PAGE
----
Group Textil and Glas

Group Furniture and Interior

  • Deutsches Sperrholz- und Fournierwerk GmbH
  • Verkaufsstelle Berliner Möbelwerkstätten eGmbH
  • Deutschen Ausrüstungswerke GmbH (DAW)
  • Deutsche Meisterwerkstätten GmbH[6]
  • Deutsche Heimgestaltung GmbH
  • Deutsche Edelmöbel GmbH

Groupe other Enterprises

Role in war crimes[edit]

Oswald Pohl receives a death sentence from the Nuremberg trial.

After World War II, the surviving chief officers of WVHA were on trial for crimes against humanity in what became known as Pohl trial. Most of them were found guilty. Both Pohl and Georg Lörner were sentenced to death by hanging, although Lörner managed to get his sentence commuted to a prison term. The war crimes tribunal placed particular emphasis on the role the defendants had played in four DWB subsidiaries:

  • German Earth and Stone Works, known as DEST, which operated five granite quarries, six brick and tile plants, and a stone-cutting plant;
  • The Klinker-Zement, manufacturing brick and cinder block, fireproof products, ceramics, lime, and chalk. This company had large subsidiaries at Golleschau, Prague, Lvov, and Białystok;
  • Ostindustrie, or OSTI, organized in March 1943 and dissolved a year later, which, using forced Jewish labor operated all confiscated Jewish industries in German-occupied Poland, including foundries, textile plants, quarries, glass works, and others.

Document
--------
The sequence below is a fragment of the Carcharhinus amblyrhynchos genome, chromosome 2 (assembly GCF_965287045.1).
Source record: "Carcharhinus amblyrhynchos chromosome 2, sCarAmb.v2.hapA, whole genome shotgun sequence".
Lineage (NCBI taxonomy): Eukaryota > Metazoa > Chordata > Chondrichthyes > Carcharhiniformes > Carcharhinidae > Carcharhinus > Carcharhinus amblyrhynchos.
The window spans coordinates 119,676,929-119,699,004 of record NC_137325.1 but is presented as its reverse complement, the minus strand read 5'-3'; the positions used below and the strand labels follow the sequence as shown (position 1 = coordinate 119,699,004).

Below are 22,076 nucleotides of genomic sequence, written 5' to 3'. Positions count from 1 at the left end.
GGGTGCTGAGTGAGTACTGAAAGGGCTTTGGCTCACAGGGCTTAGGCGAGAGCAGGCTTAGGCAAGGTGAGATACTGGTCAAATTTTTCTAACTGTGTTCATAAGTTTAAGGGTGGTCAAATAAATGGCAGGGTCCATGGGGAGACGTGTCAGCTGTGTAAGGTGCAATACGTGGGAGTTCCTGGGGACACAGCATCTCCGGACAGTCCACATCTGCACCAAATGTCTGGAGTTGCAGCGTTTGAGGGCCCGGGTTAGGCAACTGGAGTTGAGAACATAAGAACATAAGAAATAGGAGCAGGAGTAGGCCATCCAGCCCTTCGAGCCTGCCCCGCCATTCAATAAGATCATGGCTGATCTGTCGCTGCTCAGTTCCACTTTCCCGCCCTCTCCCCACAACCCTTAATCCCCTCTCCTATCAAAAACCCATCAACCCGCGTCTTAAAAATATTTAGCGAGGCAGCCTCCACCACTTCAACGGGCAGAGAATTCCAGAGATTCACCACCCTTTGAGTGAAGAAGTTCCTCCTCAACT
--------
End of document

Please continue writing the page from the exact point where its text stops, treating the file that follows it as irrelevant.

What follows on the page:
• The German Equipment Works or DAW, which operated various industries in seven concentration camps.[4]

DEST in particular became notorious for exploitation under brutal conditions of the labor of concentration camp inmates at Mauthausen-Gusen concentration camp in Austria.


  1. ^ "List of 2,500 firms that employed forced labourers". (in German). New Germany. 16 November 1999. Archived from the original on July 19, 2011 – via Internet Archive.
  2. ^ Jaskot 2002, p. 27.
  3. ^ Nuremberg Military Tribunal, "Judgment of the Tribunal (regarding Georg Lörner), 3 November 1947", United States of America v. Oswald Pohl, et al. (Case No. 4, the "Pohl Trial), vol. V, pp. 1004–1008
  4. ^ a b Nuremberg Military Tribunal, "Judgment of the Tribunal, 3 November 1947", United States of America v. Oswald Pohl, et al. (Case No. 4, the "Pohl Trial), vol. V, p. 962
  5. ^ Georg, Enno (October 2010). Die wirtschaftlichen Unternehmungen der SS. ISBN 9783486703764.
  6. ^ a b Georg, Enno (October 2010). Die wirtschaftlichen Unternehmungen der SS. ISBN 9783486703764.

Works cited[edit]

  • Jaskot, Paul B. (2002). The Architecture of Oppression: The SS, Forced Labor and the Nazi Monumental Building Economy. Routledge. ISBN 978-1-134-59461-0.

Further reading[edit]

  • Nicosia, Francis R., and Huener, Jonathan, Business and Industry in Nazi Germany, University of Vermont Center for Holocaust Studies Berghahn Books, 2004 ISBN 1-57181-654-2
  • Sofsky, Wolfgang, The order of terror : the concentration camp, Princeton University Press, 1996 ISBN 0-691-04354-X